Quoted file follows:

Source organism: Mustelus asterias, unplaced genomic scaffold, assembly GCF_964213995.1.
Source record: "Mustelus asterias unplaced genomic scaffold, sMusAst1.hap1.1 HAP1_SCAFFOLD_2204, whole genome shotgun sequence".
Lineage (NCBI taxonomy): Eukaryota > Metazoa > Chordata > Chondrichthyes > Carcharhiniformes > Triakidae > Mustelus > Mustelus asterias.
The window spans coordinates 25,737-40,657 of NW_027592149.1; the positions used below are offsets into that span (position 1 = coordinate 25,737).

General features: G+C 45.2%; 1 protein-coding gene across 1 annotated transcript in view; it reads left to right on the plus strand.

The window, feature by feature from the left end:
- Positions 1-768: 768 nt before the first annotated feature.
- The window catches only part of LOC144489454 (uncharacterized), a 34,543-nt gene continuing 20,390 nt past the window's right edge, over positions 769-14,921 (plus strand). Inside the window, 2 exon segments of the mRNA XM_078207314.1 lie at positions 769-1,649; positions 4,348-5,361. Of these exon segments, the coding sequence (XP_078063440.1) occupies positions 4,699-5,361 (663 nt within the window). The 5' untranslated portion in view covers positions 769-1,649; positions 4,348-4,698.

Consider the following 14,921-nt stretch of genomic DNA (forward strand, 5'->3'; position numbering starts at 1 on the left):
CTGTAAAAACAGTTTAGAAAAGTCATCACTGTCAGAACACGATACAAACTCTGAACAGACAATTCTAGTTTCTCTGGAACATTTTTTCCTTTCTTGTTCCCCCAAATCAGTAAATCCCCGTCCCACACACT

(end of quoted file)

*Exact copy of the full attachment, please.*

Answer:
Source organism: Mustelus asterias, unplaced genomic scaffold, assembly GCF_964213995.1.
Source record: "Mustelus asterias unplaced genomic scaffold, sMusAst1.hap1.1 HAP1_SCAFFOLD_2204, whole genome shotgun sequence".
Lineage (NCBI taxonomy): Eukaryota > Metazoa > Chordata > Chondrichthyes > Carcharhiniformes > Triakidae > Mustelus > Mustelus asterias.
The window spans coordinates 25,737-40,657 of NW_027592149.1; the positions used below are offsets into that span (position 1 = coordinate 25,737).

General features: G+C 45.2%; 1 protein-coding gene across 1 annotated transcript in view; it reads left to right on the plus strand.

The window, feature by feature from the left end:
- Positions 1-768: 768 nt before the first annotated feature.
- The window catches only part of LOC144489454 (uncharacterized), a 34,543-nt gene continuing 20,390 nt past the window's right edge, over positions 769-14,921 (plus strand). Inside the window, 2 exon segments of the mRNA XM_078207314.1 lie at positions 769-1,649; positions 4,348-5,361. Of these exon segments, the coding sequence (XP_078063440.1) occupies positions 4,699-5,361 (663 nt within the window). The 5' untranslated portion in view covers positions 769-1,649; positions 4,348-4,698.

Consider the following 14,921-nt stretch of genomic DNA (forward strand, 5'->3'; position numbering starts at 1 on the left):
CTGTAAAAACAGTTTAGAAAAGTCATCACTGTCAGAACACGATACAAACTCTGAACAGACAATTCTAGTTTCTCTGGAACATTTTTTCCTTTCTTGTTCCCCCAAATCAGTAAATCCCCGTCCCACACACT